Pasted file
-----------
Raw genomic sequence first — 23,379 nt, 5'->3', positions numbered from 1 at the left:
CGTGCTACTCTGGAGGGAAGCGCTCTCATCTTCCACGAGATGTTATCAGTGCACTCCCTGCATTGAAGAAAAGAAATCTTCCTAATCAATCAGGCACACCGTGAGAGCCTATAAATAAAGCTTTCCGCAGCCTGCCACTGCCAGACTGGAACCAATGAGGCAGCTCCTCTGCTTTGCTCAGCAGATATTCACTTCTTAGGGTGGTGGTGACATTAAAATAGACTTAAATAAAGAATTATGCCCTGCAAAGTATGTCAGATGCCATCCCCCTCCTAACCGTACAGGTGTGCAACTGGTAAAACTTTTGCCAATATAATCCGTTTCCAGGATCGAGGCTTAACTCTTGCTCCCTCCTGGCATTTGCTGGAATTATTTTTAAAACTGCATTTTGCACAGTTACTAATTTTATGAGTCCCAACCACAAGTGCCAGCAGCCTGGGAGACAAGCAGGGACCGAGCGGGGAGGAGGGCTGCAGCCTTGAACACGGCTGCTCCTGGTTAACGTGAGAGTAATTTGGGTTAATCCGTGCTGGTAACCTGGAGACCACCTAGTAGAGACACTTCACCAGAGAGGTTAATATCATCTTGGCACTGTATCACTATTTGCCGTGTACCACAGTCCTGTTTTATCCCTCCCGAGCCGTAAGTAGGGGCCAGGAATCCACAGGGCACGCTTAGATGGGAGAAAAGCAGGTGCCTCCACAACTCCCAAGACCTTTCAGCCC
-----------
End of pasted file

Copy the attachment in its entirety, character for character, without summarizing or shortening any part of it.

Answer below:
Raw genomic sequence first — 23,379 nt, 5'->3', positions numbered from 1 at the left:
CGTGCTACTCTGGAGGGAAGCGCTCTCATCTTCCACGAGATGTTATCAGTGCACTCCCTGCATTGAAGAAAAGAAATCTTCCTAATCAATCAGGCACACCGTGAGAGCCTATAAATAAAGCTTTCCGCAGCCTGCCACTGCCAGACTGGAACCAATGAGGCAGCTCCTCTGCTTTGCTCAGCAGATATTCACTTCTTAGGGTGGTGGTGACATTAAAATAGACTTAAATAAAGAATTATGCCCTGCAAAGTATGTCAGATGCCATCCCCCTCCTAACCGTACAGGTGTGCAACTGGTAAAACTTTTGCCAATATAATCCGTTTCCAGGATCGAGGCTTAACTCTTGCTCCCTCCTGGCATTTGCTGGAATTATTTTTAAAACTGCATTTTGCACAGTTACTAATTTTATGAGTCCCAACCACAAGTGCCAGCAGCCTGGGAGACAAGCAGGGACCGAGCGGGGAGGAGGGCTGCAGCCTTGAACACGGCTGCTCCTGGTTAACGTGAGAGTAATTTGGGTTAATCCGTGCTGGTAACCTGGAGACCACCTAGTAGAGACACTTCACCAGAGAGGTTAATATCATCTTGGCACTGTATCACTATTTGCCGTGTACCACAGTCCTGTTTTATCCCTCCCGAGCCGTAAGTAGGGGCCAGGAATCCACAGGGCACGCTTAGATGGGAGAAAAGCAGGTGCCTCCACAACTCCCAAGACCTTTCAGCCC